A fundamental study of the thermoelectrochemistry of ferricyanide/ferrocyanide: cation, concentration, ratio, and heterogeneous and homogeneous electrocatalysis effects in thermogalvanic cells†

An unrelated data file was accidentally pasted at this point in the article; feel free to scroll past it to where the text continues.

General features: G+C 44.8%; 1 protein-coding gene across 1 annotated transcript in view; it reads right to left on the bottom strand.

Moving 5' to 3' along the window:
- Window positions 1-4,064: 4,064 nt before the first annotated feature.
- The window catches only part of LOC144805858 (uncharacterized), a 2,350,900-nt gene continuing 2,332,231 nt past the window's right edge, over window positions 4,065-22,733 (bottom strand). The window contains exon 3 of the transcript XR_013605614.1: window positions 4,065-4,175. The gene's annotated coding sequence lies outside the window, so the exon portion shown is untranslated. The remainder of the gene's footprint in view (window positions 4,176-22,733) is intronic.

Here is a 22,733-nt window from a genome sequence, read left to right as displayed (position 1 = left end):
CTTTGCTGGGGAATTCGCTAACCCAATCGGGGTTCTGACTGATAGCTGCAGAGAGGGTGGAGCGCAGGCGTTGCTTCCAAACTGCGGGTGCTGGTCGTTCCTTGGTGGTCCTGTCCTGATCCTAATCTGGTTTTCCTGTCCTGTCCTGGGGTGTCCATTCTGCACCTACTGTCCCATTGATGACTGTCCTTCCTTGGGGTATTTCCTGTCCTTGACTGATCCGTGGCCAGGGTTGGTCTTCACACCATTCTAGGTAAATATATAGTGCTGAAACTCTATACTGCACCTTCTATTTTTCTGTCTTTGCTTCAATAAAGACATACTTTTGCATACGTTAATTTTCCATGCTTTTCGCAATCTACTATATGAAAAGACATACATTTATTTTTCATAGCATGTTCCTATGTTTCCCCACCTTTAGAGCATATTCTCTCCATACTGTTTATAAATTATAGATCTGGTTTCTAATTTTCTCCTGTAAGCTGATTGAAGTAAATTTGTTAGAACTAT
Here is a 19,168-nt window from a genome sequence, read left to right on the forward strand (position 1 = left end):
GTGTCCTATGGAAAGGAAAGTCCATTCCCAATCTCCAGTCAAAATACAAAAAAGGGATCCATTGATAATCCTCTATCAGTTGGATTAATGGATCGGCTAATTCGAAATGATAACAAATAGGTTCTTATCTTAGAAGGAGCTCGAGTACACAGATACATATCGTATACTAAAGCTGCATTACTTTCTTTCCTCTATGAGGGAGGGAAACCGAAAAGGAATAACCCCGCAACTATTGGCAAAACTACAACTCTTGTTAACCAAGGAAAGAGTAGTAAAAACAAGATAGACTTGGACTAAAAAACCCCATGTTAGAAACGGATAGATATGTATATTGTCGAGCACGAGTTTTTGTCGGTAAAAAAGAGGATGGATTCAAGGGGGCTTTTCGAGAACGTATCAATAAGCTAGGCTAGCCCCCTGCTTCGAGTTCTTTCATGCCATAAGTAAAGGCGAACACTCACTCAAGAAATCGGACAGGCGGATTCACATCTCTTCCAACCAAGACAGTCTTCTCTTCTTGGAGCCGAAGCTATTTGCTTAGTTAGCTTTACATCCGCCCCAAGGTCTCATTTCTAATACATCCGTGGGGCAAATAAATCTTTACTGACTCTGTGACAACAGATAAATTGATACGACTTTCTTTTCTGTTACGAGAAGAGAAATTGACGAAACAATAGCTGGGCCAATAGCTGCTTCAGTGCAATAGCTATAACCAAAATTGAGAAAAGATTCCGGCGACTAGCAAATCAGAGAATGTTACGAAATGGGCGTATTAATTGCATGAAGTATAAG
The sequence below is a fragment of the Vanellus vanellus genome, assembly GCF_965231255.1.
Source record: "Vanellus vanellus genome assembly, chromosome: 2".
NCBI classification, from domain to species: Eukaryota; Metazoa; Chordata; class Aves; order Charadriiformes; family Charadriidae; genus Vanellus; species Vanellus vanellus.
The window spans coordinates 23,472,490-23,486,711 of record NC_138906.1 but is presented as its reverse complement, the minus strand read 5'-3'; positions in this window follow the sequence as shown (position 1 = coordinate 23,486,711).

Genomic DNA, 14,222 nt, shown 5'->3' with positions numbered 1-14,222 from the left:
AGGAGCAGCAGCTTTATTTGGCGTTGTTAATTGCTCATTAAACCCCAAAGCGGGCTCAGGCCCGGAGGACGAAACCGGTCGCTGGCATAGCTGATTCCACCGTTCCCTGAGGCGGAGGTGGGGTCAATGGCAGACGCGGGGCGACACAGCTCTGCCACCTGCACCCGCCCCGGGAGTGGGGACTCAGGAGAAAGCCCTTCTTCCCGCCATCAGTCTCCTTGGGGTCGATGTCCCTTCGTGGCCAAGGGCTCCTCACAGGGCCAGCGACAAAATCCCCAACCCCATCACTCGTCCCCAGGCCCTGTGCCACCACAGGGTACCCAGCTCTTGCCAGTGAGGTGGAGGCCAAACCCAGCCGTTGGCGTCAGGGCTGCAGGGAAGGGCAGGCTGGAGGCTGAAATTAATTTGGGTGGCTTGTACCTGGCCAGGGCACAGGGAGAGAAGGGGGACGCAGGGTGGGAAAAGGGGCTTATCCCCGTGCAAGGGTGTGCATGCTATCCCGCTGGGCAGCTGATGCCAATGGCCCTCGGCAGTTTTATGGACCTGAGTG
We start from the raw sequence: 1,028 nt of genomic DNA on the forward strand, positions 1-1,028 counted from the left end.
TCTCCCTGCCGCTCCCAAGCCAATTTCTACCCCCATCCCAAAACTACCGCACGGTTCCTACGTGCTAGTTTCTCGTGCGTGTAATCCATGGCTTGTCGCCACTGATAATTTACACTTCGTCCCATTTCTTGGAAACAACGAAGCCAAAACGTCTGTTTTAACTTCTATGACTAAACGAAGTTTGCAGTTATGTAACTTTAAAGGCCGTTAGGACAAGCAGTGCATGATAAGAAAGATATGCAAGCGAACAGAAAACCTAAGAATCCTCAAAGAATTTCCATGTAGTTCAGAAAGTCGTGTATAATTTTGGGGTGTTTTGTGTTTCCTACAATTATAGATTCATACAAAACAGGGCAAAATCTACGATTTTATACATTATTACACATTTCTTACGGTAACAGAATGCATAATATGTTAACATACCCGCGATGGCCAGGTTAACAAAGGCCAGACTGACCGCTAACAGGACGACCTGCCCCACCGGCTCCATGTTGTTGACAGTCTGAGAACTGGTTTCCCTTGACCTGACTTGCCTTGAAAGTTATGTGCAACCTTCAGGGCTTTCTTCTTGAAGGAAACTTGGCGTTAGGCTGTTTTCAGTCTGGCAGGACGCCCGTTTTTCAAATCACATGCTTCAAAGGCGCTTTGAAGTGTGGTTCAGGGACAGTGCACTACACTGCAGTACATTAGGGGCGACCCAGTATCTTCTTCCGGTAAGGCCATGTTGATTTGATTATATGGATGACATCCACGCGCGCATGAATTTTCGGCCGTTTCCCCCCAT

Thermogalvanic cells typically utilise equimolar concentrations of the oxidised and reduced states of a redox couple in solution, sandwiched between two electrodes at dissimilar temperatures; entropy drives redox processes to occur at these electrodes, generating a potential difference and a current. However, significant gaps still exist in fundamental data and understanding of these ‘thermocells’. In this study, thermocells based upon potassium ferricyanide, K3[Fe(CN)6], and potassium ferrocyanide, K4[Fe(CN)6], were investigated. The ratio of the oxidised and reduced states were systematically varied, and this had a significant effect upon the power produced; notably maximum power did not correspond to the equimolar ratio. A concentration study using equimolar ratios was also performed. Trends in the potential generated as a function of temperature (or ‘Seebeck coefficient’) were rationalised by the Nernst equation and Debye–Hückel theory. The trends in the current and the electrical power produced were successfully modelled using the Butler–Volmer equation. The effects of heterogeneous electrocatalysis were also explored (using platinum and two types of graphite) as well as homogeneous electrocatalysis, by the direct addition of alkali metal salts (as lithium, sodium, potassium, rubidium and caesium chlorides and sulphates). Clear trends were observed, and homogeneous and heterogeneous electrocatalysis had an additive effect when combined. Addition of CsCl was able to boost the maximum power output by upto ca. 80%, via both an increased Seebeck coefficient (through altered solvation) and through increased current (via homogeneous electrocatalysis of electron transfer). Finally, a limited economic comparison was performed, which highlights how the use of non-stoichiometric ratios of the redox couple could improve the cost-per-power value of the systems.